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News article27 August 2021

Counterfeit goods in South-East Asia: Saving money may risk your health

Facts and trends

Over recent decades, counterfeiting has been causing serious harm, not only to the global economy but also to consumer health and safety. The huge, quickly generated profits made from illicit trading (comprising counterfeiting activities) has encouraged counterfeiters to find new ways to evade the detection and restriction of their illegal activities and to speedily adapt to changing circumstances. Booming e-commerce, the intensive use of social media platforms and most recently, the Covid-19 pandemic, have all driven the counterfeiting issue to become a critical concern.

 

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Photo source: www.pexels.com

In a report published in 2019 by the Organisation for Economic Co-operation and Development (OECD) and the European Union Intellectual Property Office (EUIPO)[1],  half of countries in South-East Asia (SEA), such as Singapore, Thailand, Malaysia, the Philippines and Vietnam, are listed among the top 25 economies for the provenance of counterfeit and pirated goods between 2014 and 2016. In this article, we will take a look at how counterfeit trading activities are evolving in SEA as well as the explicit and implicit consequences on human health of using counterfeit products.

In many areas in the world, including the South-East Asian region, the Covid-19 outbreak has caused the authorities to apply strict restriction measures, such as lockdowns, social distancing, working from home, etc. During the crisis, online shopping has become an efficient way to fulfil people’s need. E-commerce platforms, including Shopee, Lazada and Tokopedia, or social media platforms, such as Facebook, TikTok and Instagram, are popular places where people make millions of orders every day. A joint e-Conomy report in 2020 by Google, Temasek and Bain emphasised significant changes in the digital life of the region: 36% of digital consumers were new to the online services due to Covid-19 and 94% of them intend to continue using digital services going forward[2].

Moreover, the Covid-19 crisis caused a sharp slowdown in the 2020 GDP growth of major countries such as Indonesia (-2.1%), Malaysia (-5.6%), Myanmar (-10%), the Philippines (-9.6%), Singapore (-5.4%) and Thailand (-6.1%)[3]. Given the current environment of uncertainty and fear, and the real threat of significant declines in income, many consumers are now unable to purchase branded goods and services. Consequently, buying cheap counterfeit products is a tempting option for consumers with low budgets.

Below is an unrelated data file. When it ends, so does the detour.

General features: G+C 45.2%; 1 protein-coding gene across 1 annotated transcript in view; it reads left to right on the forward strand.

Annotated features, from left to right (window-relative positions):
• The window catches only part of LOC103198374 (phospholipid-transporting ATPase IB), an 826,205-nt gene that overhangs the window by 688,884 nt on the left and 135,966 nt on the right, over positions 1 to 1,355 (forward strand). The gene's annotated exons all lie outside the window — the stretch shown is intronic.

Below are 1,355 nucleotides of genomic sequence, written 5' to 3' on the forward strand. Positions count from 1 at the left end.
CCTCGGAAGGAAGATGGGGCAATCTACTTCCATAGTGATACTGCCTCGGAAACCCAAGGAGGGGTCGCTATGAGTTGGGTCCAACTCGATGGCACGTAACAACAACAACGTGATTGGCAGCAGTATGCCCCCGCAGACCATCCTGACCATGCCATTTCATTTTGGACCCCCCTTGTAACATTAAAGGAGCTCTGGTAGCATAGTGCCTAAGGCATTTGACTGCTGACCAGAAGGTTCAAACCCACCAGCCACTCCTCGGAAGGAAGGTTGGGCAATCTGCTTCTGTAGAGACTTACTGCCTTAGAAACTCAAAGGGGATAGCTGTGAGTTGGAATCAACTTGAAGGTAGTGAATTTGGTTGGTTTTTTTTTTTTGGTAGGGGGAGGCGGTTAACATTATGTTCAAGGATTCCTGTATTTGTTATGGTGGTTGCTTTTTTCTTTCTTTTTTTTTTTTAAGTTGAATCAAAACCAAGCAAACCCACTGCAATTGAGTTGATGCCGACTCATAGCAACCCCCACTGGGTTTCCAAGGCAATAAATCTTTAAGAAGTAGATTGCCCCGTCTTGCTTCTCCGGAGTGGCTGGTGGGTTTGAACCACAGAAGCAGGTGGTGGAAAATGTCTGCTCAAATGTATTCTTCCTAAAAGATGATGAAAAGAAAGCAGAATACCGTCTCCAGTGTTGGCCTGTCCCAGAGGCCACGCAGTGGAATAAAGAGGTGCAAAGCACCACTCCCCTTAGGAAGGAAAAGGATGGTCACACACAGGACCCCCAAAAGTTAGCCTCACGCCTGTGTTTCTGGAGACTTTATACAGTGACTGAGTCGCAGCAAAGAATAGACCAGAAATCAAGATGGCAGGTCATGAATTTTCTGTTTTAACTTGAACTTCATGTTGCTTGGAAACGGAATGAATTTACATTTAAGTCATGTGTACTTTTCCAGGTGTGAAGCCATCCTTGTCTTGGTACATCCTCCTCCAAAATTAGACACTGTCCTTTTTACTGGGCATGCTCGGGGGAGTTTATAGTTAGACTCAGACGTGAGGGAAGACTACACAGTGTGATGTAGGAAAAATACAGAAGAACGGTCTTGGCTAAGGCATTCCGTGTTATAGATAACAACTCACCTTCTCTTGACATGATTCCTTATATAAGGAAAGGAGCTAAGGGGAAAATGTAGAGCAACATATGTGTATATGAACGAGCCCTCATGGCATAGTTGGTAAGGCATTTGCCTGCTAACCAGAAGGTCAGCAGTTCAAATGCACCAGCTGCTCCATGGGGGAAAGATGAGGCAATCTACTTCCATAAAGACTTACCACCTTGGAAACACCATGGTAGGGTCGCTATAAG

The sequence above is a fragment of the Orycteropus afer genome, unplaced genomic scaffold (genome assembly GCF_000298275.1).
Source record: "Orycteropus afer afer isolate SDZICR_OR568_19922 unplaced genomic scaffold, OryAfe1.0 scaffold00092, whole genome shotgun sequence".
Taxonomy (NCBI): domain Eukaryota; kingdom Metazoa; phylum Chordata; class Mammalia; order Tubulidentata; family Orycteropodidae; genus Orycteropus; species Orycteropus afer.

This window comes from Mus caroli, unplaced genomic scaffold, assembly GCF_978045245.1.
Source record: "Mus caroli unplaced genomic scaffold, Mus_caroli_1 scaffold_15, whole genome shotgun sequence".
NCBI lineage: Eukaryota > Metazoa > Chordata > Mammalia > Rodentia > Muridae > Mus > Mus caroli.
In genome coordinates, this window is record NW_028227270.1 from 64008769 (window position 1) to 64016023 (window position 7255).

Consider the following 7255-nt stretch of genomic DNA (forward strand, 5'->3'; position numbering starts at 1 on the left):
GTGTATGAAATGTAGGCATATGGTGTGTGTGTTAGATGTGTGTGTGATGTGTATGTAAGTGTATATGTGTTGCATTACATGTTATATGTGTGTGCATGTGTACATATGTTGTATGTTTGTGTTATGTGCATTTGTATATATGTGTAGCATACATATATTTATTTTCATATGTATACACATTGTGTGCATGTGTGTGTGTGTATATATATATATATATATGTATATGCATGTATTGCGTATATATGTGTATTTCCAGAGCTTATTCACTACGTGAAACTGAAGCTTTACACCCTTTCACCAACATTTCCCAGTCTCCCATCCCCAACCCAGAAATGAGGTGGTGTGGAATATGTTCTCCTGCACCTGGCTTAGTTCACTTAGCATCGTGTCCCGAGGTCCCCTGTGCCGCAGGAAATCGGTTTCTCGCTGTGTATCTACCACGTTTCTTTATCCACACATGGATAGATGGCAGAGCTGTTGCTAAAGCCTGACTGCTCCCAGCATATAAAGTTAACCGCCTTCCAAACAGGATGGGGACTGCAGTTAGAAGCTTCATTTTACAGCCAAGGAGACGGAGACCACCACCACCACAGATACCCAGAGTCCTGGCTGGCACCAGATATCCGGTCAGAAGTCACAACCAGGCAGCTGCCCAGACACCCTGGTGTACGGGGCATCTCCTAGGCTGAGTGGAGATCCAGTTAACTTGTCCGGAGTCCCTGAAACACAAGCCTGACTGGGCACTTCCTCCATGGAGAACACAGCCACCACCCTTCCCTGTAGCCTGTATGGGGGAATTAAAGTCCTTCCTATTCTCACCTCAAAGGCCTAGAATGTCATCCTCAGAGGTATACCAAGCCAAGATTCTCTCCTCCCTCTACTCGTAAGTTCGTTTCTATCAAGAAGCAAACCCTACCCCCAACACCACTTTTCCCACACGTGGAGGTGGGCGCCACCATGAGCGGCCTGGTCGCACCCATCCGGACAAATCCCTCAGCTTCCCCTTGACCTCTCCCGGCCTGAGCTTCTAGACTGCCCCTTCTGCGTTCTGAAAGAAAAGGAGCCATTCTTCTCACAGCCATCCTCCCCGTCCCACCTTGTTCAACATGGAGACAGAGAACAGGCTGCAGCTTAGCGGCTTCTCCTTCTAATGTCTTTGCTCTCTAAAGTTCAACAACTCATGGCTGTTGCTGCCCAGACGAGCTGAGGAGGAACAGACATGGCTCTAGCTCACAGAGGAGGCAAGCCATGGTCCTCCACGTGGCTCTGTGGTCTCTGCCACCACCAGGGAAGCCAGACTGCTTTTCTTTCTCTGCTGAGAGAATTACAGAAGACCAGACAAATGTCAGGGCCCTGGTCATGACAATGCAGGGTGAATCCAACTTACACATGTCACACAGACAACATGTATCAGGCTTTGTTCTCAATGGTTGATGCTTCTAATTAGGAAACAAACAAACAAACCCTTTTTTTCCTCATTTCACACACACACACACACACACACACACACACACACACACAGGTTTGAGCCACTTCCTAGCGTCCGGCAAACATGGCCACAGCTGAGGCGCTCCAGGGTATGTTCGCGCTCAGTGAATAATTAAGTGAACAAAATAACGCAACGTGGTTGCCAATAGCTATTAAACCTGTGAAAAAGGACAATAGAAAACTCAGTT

Amid the chaos, counterfeiters have promptly taken advantage of the new situation and, unfortunately, they are often one step ahead of authorities and policy. Recently, an overwhelming number of counterfeits being sold on e-commerce sites, social media platforms and dark-net markets have been detected, warned about, and reported by authorities, brand owners and consumers.

For instance, according to the IP Violation Reports from the Intellectual Property Office of the Philippines (IPOPHL), from January to September 2020, IP complaints lodged at the IPOPHL increased to 135, surpassing the total of 129 complaints received in the previous 5 years (from 2015 to 2019)[4]. Among those, the majority of violators were operating online.

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In 2020, the General Department of Market Surveillance in Vietnam checked more than 5 000 suspected cases, uncovering about 4 500 violations. This resulted in monetary fines that came to a total of VND 30 billion (approximately USD 1.3 million). The value of counterfeit goods, and goods without a certificate of origin infringing IP rights, recorded in the first 7 months of 2020 by this department was VND 40 billion (approximately USD 1.74 million)[5].

Furthermore, according to the enforcement statistics of the Department of Special Investigation and Customs, Royal Thai Police, the number of seized items from January to May 2021 increased by 83.33% compared to the same period last year[6].